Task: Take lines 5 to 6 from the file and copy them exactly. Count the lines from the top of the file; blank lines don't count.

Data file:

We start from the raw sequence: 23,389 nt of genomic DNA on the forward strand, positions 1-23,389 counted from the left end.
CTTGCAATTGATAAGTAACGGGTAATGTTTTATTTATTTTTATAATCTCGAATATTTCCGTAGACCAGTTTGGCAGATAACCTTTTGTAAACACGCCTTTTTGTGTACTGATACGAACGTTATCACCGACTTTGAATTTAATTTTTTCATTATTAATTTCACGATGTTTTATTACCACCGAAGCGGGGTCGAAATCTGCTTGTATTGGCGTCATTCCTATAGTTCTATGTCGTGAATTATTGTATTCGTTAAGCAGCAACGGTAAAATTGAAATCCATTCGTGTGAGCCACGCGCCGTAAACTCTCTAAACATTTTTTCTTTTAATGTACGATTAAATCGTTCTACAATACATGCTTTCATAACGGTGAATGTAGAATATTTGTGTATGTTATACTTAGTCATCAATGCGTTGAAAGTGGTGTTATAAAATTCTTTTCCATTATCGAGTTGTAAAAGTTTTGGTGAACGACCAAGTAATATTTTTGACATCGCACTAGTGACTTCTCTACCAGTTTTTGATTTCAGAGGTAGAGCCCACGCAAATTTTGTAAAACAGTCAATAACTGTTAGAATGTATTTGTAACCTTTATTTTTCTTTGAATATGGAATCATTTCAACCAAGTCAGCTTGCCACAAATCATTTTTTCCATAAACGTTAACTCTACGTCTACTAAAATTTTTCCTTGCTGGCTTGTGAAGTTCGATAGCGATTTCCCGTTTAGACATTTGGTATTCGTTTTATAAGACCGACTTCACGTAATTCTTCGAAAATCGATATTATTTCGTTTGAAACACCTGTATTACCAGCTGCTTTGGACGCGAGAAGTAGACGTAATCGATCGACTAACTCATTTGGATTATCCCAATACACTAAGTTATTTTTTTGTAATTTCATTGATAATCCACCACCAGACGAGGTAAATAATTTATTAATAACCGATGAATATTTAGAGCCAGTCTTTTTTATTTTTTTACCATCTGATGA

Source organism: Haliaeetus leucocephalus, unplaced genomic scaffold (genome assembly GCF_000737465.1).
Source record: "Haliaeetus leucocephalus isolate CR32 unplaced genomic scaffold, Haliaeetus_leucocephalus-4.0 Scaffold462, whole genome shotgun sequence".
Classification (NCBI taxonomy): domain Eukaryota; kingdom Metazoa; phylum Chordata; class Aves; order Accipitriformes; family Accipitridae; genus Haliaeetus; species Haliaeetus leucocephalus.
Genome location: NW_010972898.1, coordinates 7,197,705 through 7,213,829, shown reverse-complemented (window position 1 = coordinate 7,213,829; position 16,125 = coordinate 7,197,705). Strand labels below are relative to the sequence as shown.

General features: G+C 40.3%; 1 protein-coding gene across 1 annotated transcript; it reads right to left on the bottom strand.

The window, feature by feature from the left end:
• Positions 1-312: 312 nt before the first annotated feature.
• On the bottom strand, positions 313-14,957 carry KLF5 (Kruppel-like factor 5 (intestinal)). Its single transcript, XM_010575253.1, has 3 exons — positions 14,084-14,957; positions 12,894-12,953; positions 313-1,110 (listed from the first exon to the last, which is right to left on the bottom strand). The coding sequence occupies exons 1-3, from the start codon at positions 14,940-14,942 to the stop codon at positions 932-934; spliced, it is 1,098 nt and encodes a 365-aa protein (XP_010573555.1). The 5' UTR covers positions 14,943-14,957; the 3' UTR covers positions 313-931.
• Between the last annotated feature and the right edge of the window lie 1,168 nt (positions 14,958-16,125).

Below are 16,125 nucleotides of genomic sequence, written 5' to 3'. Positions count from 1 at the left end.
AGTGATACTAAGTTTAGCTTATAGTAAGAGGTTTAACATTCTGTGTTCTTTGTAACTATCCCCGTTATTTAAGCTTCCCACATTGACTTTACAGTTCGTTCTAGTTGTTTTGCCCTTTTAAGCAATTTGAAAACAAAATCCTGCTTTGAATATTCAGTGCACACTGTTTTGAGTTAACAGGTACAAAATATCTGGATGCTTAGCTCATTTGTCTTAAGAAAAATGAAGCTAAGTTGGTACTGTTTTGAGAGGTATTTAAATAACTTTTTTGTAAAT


Classification (NCBI taxonomy): domain Eukaryota; kingdom Metazoa; phylum Chordata; class Aves; order Accipitriformes; family Accipitridae; genus Haliaeetus; species Haliaeetus leucocephalus.
Genome location: NW_010972898.1, coordinates 7,197,705 through 7,213,829, shown reverse-complemented (window position 1 = coordinate 7,213,829; position 16,125 = coordinate 7,197,705). Strand labels below are relative to the sequence as shown.